Australia considers following US on Jerusalem embassy
Australia will consider recognising Jerusalem as Israel's capital and moving its embassy there from Tel Aviv, Prime Minister Scott Morrison says.
If acted upon, the move would follow a recent policy shift by the US that has drawn criticism internationally.
Mr Morrison said Australia remained committed to a two-state solution to the Israeli-Palestinian conflict.
Political opponents said Mr Morrison's comments were a "deceitful" ploy for votes ahead of a crucial by-election.
The status of Jerusalem is one of the most contested issues between Israel and the Palestinians.
US President Donald Trump drew international criticism last year when he reversed decades of American foreign policy by recognising the ancient city as Israel's capital. The US embassy was relocated from Tel Aviv to Jerusalem in May.
Mr Morrison said he would consult with his cabinet and other nations before making any decisions.
"We are committed to a two-state solution, but frankly, it hasn't been going that well - not a lot of progress has been made," he told reporters on Tuesday.
He said it may be possible for his nation to support a two-state solution and recognise Jerusalem as Israel's capital - something that Australia had "to date assumed" was unfeasible.
The prime minister said one future scenario could involve Australia recognising a Palestinian Authority capital in East Jerusalem and Israeli capital in West Jerusalem.
"Australia should be open-minded to this," Mr Morrison said.
Israeli Prime Minister Benjamin Netanyahu tweeted his approval on Monday.
But Palestinian representatives said the proposal could damage Australia's international standing.
"They are risking Australia's trade and business relationship with the rest of the world, in particular [the] Arab and Muslim world," said Palestinian Foreign Minister Riyad al-Maliki.
He was speaking in Jakarta after talks with officials in Indonesia, the world's most populous Muslim-majority country. Australia and Indonesia are due to sign a trade deal this year.
Mr Morrison's predecessor, Malcolm Turnbull, had ruled out following the US in moving Australia's embassy to Jerusalem.
Two other countries - Guatemala and Paraguay - announced they would also make the switch, but Paraguay later reversed the decision after a change of government.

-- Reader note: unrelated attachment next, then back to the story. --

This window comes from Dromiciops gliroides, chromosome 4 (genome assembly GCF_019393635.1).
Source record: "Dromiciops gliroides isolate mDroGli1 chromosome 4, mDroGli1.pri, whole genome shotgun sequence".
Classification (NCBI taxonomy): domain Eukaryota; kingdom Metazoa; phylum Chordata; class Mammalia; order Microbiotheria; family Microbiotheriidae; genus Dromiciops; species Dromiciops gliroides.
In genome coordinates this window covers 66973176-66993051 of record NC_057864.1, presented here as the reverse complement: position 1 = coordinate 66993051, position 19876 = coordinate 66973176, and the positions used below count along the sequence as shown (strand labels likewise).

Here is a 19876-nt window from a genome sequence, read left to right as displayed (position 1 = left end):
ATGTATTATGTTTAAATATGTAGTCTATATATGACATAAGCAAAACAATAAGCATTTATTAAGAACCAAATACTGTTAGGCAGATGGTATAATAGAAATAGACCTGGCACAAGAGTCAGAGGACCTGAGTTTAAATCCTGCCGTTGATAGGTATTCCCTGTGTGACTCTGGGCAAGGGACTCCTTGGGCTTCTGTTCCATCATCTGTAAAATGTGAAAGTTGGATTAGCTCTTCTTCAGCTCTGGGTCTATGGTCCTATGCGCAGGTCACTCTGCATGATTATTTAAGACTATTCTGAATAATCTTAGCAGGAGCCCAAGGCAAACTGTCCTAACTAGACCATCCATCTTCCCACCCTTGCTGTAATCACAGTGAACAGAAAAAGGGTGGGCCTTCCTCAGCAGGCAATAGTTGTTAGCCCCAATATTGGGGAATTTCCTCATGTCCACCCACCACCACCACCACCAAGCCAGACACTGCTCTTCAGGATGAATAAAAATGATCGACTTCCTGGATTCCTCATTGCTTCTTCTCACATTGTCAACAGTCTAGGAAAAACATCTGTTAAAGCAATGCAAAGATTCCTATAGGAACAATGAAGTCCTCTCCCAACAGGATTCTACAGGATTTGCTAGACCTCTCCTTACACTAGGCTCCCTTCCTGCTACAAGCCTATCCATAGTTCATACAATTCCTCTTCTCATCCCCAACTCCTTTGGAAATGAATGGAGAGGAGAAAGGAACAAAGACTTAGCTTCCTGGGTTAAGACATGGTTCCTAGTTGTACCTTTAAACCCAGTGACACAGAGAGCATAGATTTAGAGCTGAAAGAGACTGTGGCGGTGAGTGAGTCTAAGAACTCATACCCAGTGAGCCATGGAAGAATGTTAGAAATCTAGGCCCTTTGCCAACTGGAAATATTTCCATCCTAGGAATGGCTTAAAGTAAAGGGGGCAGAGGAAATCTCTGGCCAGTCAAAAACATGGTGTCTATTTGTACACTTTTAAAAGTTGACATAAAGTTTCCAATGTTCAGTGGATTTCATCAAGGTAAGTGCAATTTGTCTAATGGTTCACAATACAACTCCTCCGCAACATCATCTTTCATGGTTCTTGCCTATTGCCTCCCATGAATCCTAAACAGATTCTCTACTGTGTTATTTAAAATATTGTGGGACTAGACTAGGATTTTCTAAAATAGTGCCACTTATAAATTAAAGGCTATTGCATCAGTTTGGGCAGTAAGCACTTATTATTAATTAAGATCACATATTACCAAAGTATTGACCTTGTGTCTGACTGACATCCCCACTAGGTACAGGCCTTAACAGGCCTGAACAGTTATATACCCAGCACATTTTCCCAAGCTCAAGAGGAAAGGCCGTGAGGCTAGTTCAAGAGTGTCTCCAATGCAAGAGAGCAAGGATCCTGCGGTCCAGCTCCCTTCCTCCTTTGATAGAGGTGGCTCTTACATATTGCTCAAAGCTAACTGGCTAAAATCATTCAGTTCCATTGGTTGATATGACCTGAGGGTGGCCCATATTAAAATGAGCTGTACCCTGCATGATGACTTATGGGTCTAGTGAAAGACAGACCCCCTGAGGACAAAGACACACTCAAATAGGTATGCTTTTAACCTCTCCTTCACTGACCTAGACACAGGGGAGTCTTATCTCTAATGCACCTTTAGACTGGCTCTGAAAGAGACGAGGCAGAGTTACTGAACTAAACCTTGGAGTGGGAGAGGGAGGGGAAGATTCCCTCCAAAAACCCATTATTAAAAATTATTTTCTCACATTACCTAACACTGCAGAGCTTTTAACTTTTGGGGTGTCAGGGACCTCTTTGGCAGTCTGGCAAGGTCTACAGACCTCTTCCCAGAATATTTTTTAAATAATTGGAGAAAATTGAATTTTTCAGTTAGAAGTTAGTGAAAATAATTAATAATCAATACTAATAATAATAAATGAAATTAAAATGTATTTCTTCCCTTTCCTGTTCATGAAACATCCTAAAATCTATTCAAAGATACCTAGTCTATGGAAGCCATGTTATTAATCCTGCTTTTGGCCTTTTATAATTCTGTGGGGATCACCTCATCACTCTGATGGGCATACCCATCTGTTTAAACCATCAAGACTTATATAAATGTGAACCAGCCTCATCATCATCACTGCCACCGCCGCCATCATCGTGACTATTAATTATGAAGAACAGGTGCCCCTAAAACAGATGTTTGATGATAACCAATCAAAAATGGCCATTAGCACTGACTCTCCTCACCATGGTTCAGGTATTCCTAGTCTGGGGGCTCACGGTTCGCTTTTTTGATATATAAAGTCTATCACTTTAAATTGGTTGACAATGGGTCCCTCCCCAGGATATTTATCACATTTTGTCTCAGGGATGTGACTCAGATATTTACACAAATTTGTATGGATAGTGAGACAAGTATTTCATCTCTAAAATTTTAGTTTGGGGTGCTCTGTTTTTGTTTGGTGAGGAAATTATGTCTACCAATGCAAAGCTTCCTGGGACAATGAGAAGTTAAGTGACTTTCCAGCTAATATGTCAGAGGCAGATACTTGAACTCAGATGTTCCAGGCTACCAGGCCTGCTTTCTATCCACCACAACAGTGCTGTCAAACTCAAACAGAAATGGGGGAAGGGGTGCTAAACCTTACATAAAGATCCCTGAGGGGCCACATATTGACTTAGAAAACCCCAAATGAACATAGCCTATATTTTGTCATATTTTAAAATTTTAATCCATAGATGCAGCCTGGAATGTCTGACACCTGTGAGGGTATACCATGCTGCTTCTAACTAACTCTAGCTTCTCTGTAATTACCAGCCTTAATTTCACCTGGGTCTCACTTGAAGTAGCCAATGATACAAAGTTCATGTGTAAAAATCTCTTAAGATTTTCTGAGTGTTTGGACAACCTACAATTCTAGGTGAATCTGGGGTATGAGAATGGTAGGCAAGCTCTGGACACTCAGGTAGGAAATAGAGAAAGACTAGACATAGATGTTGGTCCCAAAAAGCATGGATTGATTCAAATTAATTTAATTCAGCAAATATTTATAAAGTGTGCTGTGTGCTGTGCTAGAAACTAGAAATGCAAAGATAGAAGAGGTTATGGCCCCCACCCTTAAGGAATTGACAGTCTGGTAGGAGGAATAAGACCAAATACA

On Tuesday, Mr Morrison said his thinking had been guided by Australia's former ambassador to Israel, Dave Sharma.
Mr Sharma is the government's candidate in a by-election, to be held on Saturday, for the seat vacated by Mr Turnbull after he was ousted as prime minister.
If Mr Morrison fails to retain the Sydney electorate, Wentworth, he will be forced into minority government. He denied that his comments on Tuesday were aimed at Wentworth's large Jewish community.
But the Labor opposition's Senate leader, Penny Wong, said Mr Morrison was playing "dangerous and deceitful word games with Australian foreign policy".
"[Scott Morrison] is prepared to say anything if he thinks it will win him a few more votes - even at the cost of Australia's national interest," she said.
Why is the status of Jerusalem so contentious?
The status of Jerusalem goes to the heart of the Israeli-Palestinian conflict.
Israel regards Jerusalem as its "eternal and undivided" capital, while the Palestinians claim East Jerusalem - occupied by Israel in the 1967 Middle East war - as the capital of a future state.
Israeli sovereignty over Jerusalem has never been recognised internationally, and according to the 1993 Israel-Palestinian peace accords, the final status of Jerusalem is meant to be discussed in the latter stages of peace talks.
Since 1967, Israel has built a dozen settlements, home to about 200,000 Jews, in East Jerusalem. These are considered illegal under international law, though Israel disputes this.
In December 2017, UN member states voted decisively at the General Assembly in favour of a resolution effectively declaring US recognition of Jerusalem as Israel's capital to be "null and void" and demanding it be cancelled.